Disabled Tenants Feeling Trapped

By  | 

A group of disabled residents in a Carson City apartment complex are saying they feel trapped and neglected by building managers.

The Frost Yasmer Estates are specifically designed to provide affordable housing for people with mobility restrictions, but without a working elevator, many of the tenants say their apartment feels more like a prison.

"I missed a days work," says Jeff Burning a resident for the past seven years. "I had plans tomorrow night and I can't get our because of the elevator issue."

Berning and other tenants discovered their main elevator wasn't working on Saturday morning and management is telling them it won't be up and running again until Tuesday.

"There is no accommodation or anyway for anyone to get downstairs," says resident Candy Roper. "Unless you have someone carry you down the stairs, which is nearly impossible in a power wheelchair."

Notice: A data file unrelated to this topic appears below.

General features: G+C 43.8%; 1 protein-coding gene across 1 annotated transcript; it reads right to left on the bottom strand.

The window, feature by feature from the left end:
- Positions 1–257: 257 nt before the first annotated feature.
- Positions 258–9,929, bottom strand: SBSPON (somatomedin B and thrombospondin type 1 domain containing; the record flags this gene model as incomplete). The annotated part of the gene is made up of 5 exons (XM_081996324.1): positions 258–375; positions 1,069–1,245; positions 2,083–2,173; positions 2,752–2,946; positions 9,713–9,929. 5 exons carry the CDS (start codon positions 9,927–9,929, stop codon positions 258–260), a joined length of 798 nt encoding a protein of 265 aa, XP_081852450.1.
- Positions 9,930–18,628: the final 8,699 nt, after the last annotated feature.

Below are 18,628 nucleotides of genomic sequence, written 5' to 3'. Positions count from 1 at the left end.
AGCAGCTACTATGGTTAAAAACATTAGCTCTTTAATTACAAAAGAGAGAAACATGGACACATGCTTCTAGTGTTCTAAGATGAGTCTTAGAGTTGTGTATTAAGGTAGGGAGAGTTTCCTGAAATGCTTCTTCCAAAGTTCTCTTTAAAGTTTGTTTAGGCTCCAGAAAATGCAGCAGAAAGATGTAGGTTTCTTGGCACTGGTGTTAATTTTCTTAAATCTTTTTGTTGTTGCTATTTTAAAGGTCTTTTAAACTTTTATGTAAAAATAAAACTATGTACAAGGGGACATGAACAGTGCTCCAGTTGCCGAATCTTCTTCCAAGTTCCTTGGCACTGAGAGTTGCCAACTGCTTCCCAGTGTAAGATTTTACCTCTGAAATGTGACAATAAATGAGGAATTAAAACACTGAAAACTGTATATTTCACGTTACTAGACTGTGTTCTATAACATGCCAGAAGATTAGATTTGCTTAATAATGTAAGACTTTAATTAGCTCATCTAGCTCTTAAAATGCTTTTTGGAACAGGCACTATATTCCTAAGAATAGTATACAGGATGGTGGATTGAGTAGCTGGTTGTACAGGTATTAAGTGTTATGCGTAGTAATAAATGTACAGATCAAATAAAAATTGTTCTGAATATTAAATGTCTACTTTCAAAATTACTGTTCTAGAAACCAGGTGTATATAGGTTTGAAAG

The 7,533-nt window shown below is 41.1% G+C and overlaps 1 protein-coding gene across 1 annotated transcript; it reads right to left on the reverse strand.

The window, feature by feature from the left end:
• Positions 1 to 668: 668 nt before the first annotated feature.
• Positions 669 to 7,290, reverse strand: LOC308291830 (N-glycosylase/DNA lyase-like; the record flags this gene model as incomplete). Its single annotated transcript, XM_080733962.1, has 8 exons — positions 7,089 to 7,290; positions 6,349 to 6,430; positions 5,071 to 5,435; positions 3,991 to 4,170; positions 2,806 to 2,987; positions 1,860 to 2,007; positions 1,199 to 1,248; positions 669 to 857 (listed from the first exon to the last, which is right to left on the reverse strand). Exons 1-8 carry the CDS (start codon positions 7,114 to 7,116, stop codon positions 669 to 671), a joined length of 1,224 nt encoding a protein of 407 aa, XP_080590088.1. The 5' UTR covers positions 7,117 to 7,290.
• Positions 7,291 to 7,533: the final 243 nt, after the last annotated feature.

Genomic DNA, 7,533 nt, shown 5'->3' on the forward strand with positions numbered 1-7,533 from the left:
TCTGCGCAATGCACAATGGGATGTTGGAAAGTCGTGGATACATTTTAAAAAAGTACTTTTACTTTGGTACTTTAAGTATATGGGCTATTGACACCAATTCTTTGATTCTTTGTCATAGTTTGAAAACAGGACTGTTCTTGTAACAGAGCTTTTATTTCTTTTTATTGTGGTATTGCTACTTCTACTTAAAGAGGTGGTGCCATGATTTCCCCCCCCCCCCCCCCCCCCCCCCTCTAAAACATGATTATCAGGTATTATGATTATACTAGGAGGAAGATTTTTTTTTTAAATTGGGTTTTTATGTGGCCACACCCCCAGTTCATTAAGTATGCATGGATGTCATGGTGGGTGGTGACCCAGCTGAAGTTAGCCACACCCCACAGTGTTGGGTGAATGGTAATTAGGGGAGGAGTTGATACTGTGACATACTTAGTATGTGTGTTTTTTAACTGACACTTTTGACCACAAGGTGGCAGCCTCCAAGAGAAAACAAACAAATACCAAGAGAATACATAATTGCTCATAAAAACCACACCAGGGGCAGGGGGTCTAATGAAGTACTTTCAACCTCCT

An infection resulting from muscular dystrophy has confined Roper to her bed for most of the past 10 months. She still works a part-time job and says she was hoping to enjoy some of the nice weekend weather.

"It feels like they don't think we have a real life," says Roper. "They think we just sit around and that's not true."

Roper says she's disappointed, but not surprised by this unfortunate situation.

"Two years ago, the same thing happened; and the elevator repairman told me it was used when they put it in."

In spite of the ongoing elevator problems, both tenants say they have no plans to leave the complex, not necessarily because they don't want to, but mostly because they can't.

"We're on a low income," says Berning. "And it's hard for us to find somewhere else to go."

"There's not a lot of options," says Roper. "This is pretty much the extent of it unless you go to a nursing home."